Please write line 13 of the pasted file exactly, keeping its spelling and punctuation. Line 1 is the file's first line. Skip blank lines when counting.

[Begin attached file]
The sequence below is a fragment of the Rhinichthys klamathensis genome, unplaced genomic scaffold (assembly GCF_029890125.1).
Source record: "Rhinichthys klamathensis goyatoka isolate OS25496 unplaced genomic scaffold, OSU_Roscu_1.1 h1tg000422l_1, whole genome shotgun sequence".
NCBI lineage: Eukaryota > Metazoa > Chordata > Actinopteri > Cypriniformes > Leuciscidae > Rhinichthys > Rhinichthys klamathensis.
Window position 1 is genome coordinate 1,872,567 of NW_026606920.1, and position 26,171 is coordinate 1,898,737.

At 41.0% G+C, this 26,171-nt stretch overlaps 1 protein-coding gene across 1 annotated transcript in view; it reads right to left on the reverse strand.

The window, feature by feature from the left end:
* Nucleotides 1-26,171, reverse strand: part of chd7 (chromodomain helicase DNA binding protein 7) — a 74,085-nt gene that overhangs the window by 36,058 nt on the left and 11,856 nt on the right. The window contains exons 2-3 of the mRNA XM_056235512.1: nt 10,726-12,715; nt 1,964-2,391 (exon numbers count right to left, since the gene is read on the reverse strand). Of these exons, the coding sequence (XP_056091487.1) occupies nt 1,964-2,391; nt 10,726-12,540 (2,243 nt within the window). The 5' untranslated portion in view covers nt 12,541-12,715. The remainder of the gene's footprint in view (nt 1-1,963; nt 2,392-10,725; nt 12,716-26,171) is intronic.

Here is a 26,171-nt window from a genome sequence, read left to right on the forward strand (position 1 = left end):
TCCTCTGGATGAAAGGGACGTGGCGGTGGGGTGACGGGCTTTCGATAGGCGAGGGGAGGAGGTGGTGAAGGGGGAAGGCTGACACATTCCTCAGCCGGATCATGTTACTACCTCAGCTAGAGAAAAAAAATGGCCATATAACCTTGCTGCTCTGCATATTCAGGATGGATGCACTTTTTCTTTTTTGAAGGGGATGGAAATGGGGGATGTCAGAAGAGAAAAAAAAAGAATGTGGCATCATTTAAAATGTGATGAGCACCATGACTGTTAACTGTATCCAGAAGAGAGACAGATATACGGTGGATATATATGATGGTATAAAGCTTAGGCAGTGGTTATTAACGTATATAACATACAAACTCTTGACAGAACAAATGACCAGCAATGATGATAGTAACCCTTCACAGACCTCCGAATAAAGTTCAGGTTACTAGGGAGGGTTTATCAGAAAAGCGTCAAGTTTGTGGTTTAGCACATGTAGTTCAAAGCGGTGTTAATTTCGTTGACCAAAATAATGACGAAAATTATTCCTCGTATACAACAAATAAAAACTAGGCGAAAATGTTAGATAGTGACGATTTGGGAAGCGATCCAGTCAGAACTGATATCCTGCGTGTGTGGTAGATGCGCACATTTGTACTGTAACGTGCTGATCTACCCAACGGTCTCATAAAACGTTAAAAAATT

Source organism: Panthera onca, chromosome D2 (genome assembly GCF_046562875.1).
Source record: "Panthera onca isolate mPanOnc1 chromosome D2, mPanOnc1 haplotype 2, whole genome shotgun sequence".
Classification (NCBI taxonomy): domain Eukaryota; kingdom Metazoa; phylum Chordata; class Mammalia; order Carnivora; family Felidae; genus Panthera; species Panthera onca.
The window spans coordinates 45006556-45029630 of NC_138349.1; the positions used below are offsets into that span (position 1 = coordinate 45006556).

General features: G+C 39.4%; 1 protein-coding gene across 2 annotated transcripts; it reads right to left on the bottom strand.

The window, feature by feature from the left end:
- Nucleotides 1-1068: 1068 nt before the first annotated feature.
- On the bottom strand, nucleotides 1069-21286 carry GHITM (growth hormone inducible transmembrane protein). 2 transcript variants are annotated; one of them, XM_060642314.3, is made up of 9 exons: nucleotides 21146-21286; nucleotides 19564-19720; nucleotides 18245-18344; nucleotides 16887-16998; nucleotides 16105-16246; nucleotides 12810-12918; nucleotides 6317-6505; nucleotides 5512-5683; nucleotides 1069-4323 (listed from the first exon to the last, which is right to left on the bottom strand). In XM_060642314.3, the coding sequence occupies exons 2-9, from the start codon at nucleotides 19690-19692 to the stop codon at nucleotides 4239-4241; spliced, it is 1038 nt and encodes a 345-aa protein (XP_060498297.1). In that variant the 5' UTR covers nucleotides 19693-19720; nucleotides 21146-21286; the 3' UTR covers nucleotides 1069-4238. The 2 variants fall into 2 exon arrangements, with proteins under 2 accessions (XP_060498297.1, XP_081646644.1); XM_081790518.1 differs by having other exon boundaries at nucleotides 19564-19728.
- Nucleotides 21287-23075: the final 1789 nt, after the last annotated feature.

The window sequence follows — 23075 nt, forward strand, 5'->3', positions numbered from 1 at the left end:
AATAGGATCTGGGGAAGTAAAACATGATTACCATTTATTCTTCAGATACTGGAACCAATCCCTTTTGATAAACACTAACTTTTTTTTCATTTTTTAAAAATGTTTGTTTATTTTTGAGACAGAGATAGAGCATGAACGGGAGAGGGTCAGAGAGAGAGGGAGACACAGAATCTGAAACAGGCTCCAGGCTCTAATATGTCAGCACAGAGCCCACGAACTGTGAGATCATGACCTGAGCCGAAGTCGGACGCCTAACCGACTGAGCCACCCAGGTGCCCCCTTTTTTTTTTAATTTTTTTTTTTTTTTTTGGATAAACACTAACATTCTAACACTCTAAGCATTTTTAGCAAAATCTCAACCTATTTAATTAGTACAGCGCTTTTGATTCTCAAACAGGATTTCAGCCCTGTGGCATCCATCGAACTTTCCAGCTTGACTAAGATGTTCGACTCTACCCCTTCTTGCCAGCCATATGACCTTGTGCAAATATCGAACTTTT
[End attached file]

The window spans coordinates 45006556-45029630 of NC_138349.1; the positions used below are offsets into that span (position 1 = coordinate 45006556).